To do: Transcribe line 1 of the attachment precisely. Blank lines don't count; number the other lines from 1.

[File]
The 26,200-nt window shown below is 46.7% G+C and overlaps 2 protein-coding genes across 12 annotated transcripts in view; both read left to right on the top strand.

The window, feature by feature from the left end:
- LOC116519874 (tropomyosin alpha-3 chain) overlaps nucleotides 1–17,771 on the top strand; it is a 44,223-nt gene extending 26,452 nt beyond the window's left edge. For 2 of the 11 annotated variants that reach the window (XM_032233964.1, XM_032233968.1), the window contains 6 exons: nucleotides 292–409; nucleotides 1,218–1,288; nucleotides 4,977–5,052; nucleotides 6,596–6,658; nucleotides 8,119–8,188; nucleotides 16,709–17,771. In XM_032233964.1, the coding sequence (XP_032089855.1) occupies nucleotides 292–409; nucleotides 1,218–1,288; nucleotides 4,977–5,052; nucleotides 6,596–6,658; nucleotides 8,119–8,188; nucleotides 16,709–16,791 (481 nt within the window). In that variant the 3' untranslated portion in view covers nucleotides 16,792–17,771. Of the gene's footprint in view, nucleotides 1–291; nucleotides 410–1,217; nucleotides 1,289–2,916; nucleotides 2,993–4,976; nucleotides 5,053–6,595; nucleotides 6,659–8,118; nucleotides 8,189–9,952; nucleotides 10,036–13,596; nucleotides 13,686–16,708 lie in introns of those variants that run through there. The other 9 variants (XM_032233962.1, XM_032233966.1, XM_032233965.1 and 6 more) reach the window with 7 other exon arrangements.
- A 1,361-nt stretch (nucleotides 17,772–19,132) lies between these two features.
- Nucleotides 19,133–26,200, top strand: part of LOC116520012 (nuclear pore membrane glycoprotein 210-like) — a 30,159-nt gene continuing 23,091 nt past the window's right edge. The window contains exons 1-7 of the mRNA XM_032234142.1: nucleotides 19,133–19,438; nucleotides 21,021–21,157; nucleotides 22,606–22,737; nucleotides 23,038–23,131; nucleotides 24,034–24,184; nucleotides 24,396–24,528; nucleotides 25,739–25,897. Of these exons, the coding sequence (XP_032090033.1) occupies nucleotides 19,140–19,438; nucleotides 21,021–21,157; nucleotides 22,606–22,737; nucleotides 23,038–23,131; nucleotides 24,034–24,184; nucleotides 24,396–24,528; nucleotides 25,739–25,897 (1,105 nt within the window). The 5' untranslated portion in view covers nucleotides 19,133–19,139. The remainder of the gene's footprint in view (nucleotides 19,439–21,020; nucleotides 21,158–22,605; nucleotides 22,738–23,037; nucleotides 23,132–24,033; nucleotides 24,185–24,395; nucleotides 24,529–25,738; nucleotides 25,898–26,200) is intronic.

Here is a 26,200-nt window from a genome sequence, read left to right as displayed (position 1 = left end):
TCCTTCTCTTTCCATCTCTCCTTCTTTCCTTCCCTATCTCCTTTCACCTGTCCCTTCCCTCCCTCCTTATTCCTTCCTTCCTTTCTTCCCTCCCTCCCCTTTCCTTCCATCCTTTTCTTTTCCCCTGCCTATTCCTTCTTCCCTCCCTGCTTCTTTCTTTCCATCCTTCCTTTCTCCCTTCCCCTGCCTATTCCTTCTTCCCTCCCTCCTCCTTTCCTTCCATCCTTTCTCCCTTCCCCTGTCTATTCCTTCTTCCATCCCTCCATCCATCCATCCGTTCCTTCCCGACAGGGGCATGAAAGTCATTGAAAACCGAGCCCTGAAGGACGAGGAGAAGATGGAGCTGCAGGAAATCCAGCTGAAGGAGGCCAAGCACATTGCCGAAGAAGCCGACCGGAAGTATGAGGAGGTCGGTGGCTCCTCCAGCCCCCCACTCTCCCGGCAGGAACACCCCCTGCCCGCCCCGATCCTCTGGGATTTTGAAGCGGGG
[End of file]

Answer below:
The 26,200-nt window shown below is 46.7% G+C and overlaps 2 protein-coding genes across 12 annotated transcripts in view; both read left to right on the top strand.